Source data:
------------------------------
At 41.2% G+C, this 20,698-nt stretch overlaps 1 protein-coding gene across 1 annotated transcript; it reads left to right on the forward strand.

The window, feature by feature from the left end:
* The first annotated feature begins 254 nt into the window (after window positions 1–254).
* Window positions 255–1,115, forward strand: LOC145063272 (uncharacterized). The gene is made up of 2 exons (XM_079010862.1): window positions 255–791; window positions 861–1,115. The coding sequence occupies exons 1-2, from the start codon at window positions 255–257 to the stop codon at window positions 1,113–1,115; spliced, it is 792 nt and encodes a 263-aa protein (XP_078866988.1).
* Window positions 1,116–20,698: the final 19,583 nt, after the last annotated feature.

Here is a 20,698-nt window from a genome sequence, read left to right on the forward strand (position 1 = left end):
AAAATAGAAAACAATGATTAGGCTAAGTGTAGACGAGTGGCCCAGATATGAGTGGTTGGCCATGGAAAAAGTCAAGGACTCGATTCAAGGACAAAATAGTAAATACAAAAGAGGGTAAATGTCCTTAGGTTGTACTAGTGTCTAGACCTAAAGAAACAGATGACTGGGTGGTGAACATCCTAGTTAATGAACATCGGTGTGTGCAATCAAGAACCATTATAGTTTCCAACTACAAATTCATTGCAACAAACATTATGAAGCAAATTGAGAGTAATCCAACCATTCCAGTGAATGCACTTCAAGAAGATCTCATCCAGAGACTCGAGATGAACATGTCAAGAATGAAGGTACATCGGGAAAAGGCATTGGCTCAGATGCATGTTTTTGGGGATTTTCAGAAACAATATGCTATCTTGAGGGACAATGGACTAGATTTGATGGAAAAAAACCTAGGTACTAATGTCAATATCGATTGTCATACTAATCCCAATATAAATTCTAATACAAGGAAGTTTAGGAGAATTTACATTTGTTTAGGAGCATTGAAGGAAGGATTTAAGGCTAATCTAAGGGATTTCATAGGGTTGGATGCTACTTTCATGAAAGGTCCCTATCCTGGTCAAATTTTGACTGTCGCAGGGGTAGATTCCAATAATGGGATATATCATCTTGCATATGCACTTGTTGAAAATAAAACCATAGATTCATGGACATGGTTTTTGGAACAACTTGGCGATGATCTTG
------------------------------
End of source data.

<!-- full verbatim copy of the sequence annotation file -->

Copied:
At 41.2% G+C, this 20,698-nt stretch overlaps 1 protein-coding gene across 1 annotated transcript; it reads left to right on the forward strand.

The window, feature by feature from the left end:
* The first annotated feature begins 254 nt into the window (after window positions 1–254).
* Window positions 255–1,115, forward strand: LOC145063272 (uncharacterized). The gene is made up of 2 exons (XM_079010862.1): window positions 255–791; window positions 861–1,115. The coding sequence occupies exons 1-2, from the start codon at window positions 255–257 to the stop codon at window positions 1,113–1,115; spliced, it is 792 nt and encodes a 263-aa protein (XP_078866988.1).
* Window positions 1,116–20,698: the final 19,583 nt, after the last annotated feature.

Here is a 20,698-nt window from a genome sequence, read left to right on the forward strand (position 1 = left end):
AAAATAGAAAACAATGATTAGGCTAAGTGTAGACGAGTGGCCCAGATATGAGTGGTTGGCCATGGAAAAAGTCAAGGACTCGATTCAAGGACAAAATAGTAAATACAAAAGAGGGTAAATGTCCTTAGGTTGTACTAGTGTCTAGACCTAAAGAAACAGATGACTGGGTGGTGAACATCCTAGTTAATGAACATCGGTGTGTGCAATCAAGAACCATTATAGTTTCCAACTACAAATTCATTGCAACAAACATTATGAAGCAAATTGAGAGTAATCCAACCATTCCAGTGAATGCACTTCAAGAAGATCTCATCCAGAGACTCGAGATGAACATGTCAAGAATGAAGGTACATCGGGAAAAGGCATTGGCTCAGATGCATGTTTTTGGGGATTTTCAGAAACAATATGCTATCTTGAGGGACAATGGACTAGATTTGATGGAAAAAAACCTAGGTACTAATGTCAATATCGATTGTCATACTAATCCCAATATAAATTCTAATACAAGGAAGTTTAGGAGAATTTACATTTGTTTAGGAGCATTGAAGGAAGGATTTAAGGCTAATCTAAGGGATTTCATAGGGTTGGATGCTACTTTCATGAAAGGTCCCTATCCTGGTCAAATTTTGACTGTCGCAGGGGTAGATTCCAATAATGGGATATATCATCTTGCATATGCACTTGTTGAAAATAAAACCATAGATTCATGGACATGGTTTTTGGAACAACTTGGCGATGATCTTG